the testing curve

my learning curve in software testing

Test cases, can’t do ‘m no more

Continuing the style of my previous blog post…

Some days ago I found myself no longer able to think in test cases while testing. Of course, it’s not as if I was using test design techniques to generate test cases one day and woke up the next day to find myself unable to do it anymore. But still, about a week ago I figured I had explored enough to be able to write down the test cases I wanted to execute and found myself staring at a blank page (well ok, empty Excel sheet) feeling alienated from what I was planning to do.

So what do I mean when saying “thinking in test cases”. Simply put, you take a piece of functionality, let a test design technique loose on it and there you go: a set of test cases to execute. Combine test design techniques over the different pieces of functionality as required and you’re all covered test strategy-wise. Or that’s the idea.
The problem with this approach is that it is based on reductive and deductive reasoning. It believes that we can transform a description of some piece of software to a set of actions and checks – with nothing important getting lost in that transformation. How is that ever supposed to work? Systems thinking anyone?

Yet if not test cases, than what? You model, you explore and you investigate. You don’t think in test cases; you generate test ideas and work with those. You approach the application as the complex system that it is, with all the different interactions that entails. And yes, during this process you will be using test design techniques. The difference is that they will not give you any guarantee of coverage except in a very trivial way, i.e. that you got the desired coverage for the very specific thing you were testing. That is all.
To answer the question if you tested all the important parts of the application, you do not need test design techniques, you need models. More than one, some may overlap and some may be somewhat contradictory. That’s ok. If testing weren’t such a messy business, it wouldn’t be that much fun.

3 responses to “Test cases, can’t do ‘m no more

  1. Pingback: Five Blogs – 8 July 2013 | 5blogs

  2. rumadak July 10, 2013 at 1:26 am

    Interesting Read. I too believe in using Test Design Techniques to get a very visual (with some techinques) of the coverage. I have also blogged about these in my blog.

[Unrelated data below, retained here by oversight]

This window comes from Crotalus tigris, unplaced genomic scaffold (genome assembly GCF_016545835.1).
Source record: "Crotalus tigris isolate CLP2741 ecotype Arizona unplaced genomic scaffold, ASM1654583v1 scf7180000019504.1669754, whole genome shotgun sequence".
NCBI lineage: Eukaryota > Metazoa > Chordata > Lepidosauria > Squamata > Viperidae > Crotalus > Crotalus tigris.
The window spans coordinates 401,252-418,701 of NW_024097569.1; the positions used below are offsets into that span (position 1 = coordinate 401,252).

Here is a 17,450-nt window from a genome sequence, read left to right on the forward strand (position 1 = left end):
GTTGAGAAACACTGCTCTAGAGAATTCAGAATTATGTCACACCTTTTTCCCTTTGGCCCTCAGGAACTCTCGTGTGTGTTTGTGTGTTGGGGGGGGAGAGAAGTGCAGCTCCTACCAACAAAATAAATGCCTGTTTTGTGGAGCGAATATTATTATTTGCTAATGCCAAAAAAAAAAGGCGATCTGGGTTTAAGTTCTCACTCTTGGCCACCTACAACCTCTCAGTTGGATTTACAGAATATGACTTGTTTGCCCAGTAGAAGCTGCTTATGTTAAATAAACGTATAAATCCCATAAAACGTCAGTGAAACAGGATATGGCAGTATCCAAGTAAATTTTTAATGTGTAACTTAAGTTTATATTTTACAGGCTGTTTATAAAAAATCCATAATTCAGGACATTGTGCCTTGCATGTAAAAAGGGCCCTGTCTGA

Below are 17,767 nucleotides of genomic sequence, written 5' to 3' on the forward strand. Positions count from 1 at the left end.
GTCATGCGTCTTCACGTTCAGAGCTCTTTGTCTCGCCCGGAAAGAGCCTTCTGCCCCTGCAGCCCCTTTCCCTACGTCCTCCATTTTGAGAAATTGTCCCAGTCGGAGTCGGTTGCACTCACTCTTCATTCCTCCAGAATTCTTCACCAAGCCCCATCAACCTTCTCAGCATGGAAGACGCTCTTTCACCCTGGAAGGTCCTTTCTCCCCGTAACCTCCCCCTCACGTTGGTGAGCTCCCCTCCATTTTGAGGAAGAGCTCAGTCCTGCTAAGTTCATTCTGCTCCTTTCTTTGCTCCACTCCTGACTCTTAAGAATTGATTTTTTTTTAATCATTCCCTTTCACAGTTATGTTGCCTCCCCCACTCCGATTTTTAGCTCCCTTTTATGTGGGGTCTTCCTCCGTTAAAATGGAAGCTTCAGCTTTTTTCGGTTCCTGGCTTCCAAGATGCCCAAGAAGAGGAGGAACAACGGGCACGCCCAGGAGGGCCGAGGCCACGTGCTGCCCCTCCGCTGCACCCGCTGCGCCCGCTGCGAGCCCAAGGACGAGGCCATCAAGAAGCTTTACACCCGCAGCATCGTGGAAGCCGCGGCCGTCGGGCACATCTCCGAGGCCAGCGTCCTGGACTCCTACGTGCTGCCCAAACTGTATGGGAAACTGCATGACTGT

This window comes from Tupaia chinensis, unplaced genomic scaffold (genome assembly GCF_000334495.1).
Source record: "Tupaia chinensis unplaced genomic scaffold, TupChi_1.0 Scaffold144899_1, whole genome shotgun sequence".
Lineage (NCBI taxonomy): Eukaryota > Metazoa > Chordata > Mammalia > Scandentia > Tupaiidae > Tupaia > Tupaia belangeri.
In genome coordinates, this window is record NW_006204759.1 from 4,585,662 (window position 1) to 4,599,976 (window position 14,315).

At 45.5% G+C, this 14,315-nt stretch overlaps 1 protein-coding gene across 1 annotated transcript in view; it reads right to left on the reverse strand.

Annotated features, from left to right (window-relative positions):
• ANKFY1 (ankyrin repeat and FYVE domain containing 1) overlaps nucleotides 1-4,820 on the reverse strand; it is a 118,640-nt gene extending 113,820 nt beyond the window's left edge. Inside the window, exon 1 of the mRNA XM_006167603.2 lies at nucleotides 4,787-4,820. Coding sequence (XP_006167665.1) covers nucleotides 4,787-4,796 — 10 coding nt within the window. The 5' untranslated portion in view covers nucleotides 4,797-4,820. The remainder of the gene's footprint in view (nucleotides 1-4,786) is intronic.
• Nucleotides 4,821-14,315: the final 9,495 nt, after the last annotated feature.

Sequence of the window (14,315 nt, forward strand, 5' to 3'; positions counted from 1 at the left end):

[Joep’s reply: Thank you! I took a look at your blog and like how you changed the focus of your test cases from ‘document everything’ to ‘communicate what’s important’.]

  3. Justin Hunter (@Hexawise) July 12, 2013 at 4:31 am

    Joep,

    Interesting read and I sympathise with where you’re coming from (despite the fact that I’m a test case generating tool creator).

    As you’re suggesting, tests that you create BEFORE you really start interacting with a SUT are often less rich, less interesting, and less effective than tests that you think of “in the moment” when you’re interacting with the SUT and learning about potential problem areas within it.

    Along those lines, one area that I’m exploring with some clients is the idea of exploratory combinatorial testing. The goal of this approach is to free the tester from the confines of executing overly-prescriptive test scripts (which I am not defending) while taking advantage of the following benefits of pair-wise and/or other combinatorial test design techniques. Maximum variation, minimum repetition, and maximum coverage efficiency. The verdict of whether this approach actually works in practice, is, to be honest, still out. I’m optimistic that it will be helpful in certain contexts though if the testers using it understand it for what it is and use the approach to generate possible “test ideas” to guide their Exploratory Testing as opposed to a “silver bullet” solution. See, e.g., http://cast2013.sched.org/event/c5034344045613916f53d3359255d451#.Ud-FBT6XLmY

    Also, FWIW, here are some additional thoughts relevant to “If we don’t use traditional software tests, then what should we use?” http://www.slideshare.net/JustinHunter/documenting-software-testing-instructions-a-survey-of-successful-approaches

    [Joep’s reply: Hello Justin, my apologies for taking quite some time to reply to your comment.

    I really like the idea of exploratory combinatorial testing, as I do regularly find it a challenge to keep track of what combinations of input (or data) I did cover during exploratory testing and which ones I did not. I then end up messing around in Excel with counting formulas and conditional formatting, which works, but is far from ideal. Hopefully your explorations yield good results and I get a change to reap some of the benefits.:-) ]

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